1. Schematic of electrospinning setup (a) and process flow for fabrication of Cu−CNT−Cu composites (b). The color change in the CNT layer (light gray to black) is associated with the removal of organic chemicals after the postdeposition heat treatment.

The electrospinning of polyvinylpyrrolidone (PVP)-based solutions containing CNTs into aligned PVP/CNT nanofibers onto Cu-foil substrates allowed them to control the structure and orientation of deposited materials. This resulted in orientation of the CNTs in one general direction to facilitate enhanced flow of electricity, as seen in their scanning-electron-microscope (SEM) images.

The process steps didn’t end there. They next used magnetron sputtering, a widely used vacuum-coating technique, to add thin layers of copper film on top of the CNT-coated copper tapes (again, see References if you’re not familiar with magnetron sputtering). This was followed by vacuum-assisted thermal removal of organic solvent/polymer from the CNT matrix to achieve a uniformly distributed CNT layer on the Cu surface.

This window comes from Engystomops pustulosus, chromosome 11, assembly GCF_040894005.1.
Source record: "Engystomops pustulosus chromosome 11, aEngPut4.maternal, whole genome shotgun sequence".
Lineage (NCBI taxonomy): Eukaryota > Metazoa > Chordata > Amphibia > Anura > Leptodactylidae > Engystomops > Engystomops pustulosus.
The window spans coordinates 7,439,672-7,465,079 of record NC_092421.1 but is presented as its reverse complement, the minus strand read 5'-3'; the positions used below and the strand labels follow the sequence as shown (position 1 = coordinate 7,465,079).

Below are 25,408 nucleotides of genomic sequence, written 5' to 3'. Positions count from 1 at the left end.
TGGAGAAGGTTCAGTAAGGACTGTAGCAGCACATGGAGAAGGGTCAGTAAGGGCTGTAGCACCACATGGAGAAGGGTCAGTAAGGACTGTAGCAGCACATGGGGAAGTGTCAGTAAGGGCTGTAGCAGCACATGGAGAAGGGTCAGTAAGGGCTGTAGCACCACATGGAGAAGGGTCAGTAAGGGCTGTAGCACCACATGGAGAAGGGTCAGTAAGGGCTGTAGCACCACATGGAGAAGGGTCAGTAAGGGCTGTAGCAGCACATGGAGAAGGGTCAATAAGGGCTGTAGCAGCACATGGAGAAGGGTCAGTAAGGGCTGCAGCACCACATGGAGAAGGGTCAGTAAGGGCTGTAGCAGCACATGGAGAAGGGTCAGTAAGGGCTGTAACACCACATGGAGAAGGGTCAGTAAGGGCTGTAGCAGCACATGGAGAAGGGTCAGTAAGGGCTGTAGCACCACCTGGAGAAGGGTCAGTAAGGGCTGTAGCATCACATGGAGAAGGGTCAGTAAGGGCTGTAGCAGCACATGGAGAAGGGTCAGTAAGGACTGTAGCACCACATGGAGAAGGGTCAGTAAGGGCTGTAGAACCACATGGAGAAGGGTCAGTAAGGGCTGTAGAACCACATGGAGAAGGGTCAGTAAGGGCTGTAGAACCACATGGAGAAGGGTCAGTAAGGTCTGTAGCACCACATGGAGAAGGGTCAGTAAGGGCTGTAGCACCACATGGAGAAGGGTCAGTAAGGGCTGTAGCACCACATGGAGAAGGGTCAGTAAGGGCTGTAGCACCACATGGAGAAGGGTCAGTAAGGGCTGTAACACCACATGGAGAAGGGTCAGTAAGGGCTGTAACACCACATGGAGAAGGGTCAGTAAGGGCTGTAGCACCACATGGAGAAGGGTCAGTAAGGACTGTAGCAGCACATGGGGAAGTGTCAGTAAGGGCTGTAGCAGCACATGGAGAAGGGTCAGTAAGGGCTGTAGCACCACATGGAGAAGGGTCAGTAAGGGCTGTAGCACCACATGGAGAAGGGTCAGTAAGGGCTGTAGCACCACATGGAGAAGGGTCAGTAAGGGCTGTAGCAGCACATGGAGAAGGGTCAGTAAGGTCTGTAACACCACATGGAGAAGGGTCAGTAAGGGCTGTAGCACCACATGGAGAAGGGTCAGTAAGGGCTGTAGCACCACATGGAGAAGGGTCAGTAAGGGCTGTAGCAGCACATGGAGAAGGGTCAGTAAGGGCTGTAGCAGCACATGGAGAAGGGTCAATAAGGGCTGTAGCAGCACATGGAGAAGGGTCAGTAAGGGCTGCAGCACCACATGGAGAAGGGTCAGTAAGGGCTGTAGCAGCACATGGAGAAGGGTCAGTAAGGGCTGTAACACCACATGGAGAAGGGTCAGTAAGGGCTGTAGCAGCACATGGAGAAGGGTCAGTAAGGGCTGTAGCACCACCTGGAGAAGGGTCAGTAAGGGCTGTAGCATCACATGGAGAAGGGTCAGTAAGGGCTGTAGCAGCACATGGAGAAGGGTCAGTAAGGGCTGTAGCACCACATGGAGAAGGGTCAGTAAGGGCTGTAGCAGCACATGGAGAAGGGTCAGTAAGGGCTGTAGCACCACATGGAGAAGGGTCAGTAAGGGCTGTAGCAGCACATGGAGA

Subsequently, the coated samples were annealed in a vacuum furnace. This produced a highly conductive Cu-CNT network by forming a dense, uniform copper layer and allowed diffusion of copper into the CNT matrix. The result was a copper-carbon nanotube composite 10 centimeters long and 4 centimeters wide.

Electrical tests showed that the Cu-CNT-Cu composites demonstrated improved electrical conductivity, higher current-carrying capacity, and enhanced thermal coefficient performance compared with those obtained from reference copper (Figs. 2 and 3). Researchers determined the composite reached 14% greater current capacity.

2. This graph of resistivity versus current density illustrates the improvement offered by the electrospun and processed composite when compared to pure copper.2. This graph of resistivity versus current density illustrates the improvement offered by the electrospun and processed composite when compared to pure copper.